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Characterization of bacterial biofilms on tracheostomy tubes

Authors

  • Donald H. Solomon MD,

    1. Department of Otolaryngology–Head and Neck Surgery, Temple University School of Medicine, Philadelphia, Pennsylvania, U.S.A.
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  • Jessica Wobb BS,

    1. Department of Otolaryngology–Head and Neck Surgery, Temple University School of Medicine, Philadelphia, Pennsylvania, U.S.A.
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  • Bettina A. Buttaro PhD,

    1. Department of MicrobiologyTemple University School of Medicine, Philadelphia, Pennsylvania, U.S.A.
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  • Allan Truant PhD,

    1. Department of Pathology and Laboratory Medicine, Temple University School of Medicine, Philadelphia, Pennsylvania, U.S.A.
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  • Ahmed M.S. Soliman MD

    Corresponding author
    1. Department of Otolaryngology–Head and Neck Surgery, Temple University School of Medicine, Philadelphia, Pennsylvania, U.S.A.
    • Department of Otolaryngology–Head and Neck Surgery, Temple University School of Medicine, 3400 N. Broad Street Kresge West 102, Philadelphia, PA 19140
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  • Presented at the Triological Society Eastern Section Meeting, Boston, Massachusetts, U.S.A., January 24, 2009.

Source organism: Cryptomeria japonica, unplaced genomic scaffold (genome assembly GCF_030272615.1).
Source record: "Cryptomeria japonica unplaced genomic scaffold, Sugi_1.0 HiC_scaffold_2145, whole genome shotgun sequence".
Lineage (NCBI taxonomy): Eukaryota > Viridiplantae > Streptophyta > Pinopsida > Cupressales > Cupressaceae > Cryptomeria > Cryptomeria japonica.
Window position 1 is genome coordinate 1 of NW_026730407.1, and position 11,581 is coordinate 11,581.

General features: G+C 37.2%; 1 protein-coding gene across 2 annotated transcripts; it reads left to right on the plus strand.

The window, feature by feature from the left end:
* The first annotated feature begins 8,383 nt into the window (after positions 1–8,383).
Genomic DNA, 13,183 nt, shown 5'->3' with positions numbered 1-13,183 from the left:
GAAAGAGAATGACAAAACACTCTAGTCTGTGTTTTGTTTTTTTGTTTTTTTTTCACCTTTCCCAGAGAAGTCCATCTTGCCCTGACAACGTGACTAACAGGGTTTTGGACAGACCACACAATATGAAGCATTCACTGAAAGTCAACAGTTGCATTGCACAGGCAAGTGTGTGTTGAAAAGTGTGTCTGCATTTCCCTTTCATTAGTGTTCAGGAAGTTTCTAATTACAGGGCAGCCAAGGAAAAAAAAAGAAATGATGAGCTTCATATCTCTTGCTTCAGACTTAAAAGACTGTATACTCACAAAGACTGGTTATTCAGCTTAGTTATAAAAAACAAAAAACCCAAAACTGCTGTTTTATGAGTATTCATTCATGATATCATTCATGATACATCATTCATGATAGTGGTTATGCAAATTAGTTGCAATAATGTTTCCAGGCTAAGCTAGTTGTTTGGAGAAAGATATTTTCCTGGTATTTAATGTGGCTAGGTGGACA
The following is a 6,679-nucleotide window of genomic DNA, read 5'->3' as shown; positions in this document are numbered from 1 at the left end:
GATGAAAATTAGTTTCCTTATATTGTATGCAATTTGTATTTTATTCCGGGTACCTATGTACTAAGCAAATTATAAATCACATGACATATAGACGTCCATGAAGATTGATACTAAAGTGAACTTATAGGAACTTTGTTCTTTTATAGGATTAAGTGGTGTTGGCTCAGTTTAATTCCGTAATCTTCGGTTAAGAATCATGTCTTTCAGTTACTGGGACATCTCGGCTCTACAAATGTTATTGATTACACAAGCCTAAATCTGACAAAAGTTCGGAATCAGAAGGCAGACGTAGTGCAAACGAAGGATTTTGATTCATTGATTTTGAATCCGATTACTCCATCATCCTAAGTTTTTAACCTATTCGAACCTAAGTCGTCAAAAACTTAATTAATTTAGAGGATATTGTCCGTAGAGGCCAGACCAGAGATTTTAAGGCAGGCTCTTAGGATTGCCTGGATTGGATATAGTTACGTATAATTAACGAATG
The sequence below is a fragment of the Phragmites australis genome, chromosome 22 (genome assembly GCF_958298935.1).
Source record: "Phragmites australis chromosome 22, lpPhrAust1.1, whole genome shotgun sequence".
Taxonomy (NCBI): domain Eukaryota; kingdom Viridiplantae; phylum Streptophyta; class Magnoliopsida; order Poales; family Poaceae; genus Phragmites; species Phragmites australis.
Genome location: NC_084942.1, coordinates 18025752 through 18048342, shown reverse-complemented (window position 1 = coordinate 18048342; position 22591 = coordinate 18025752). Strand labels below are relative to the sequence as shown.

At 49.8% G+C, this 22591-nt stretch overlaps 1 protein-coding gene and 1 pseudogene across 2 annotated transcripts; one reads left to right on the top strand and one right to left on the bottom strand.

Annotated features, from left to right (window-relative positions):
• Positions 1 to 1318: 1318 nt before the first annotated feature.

• No funding or financial support was received for this study.

Abstract

Objectives/Hypothesis:

To characterize the structure and microbial content of biofilms found on tracheostomy tubes. To determine the correlation between the patients' clinical condition and biofilm content.

Study Design:

Prospective observational series.

Methods:

Tracheostomy tubes were collected from patients in both the inpatient and outpatient setting at an urban academic medical center. Sections of the tracheostomy tubes were evaluated by confocal microscopy and bacteria from them plated and identified. The number of colony forming units (CFUs) and species present were determined and a univariate analysis performed to correlate them with various clinical factors.

Results:

Bacteria were cultured from 19 of the 21 tracheostomy tubes collected. There were between 1 × 106 and 1 × 1010 CFUs present in each of the 2 mm sections. Twelve different bacterial species and one fungus were isolated from culture and speciation. The number of bacteria isolated and the CFUs calculated varied in tubes obtained from the same patient at different times.

Conclusions:

Biofilms were present on tracheostomy tubes in greater than 90% of tracheostomy tubes collected as early as 7 days after insertion in both the inpatients and outpatients. Although a variety of bacteria were identified in the biofilm, they often appeared as discrete microcolonies that appeared to be monospecies biofilm on confocal microscopy. There was a statistically significant inverse correlation between the number of colony forming units found and frequency of inner cannula change. Laryngoscope, 2009

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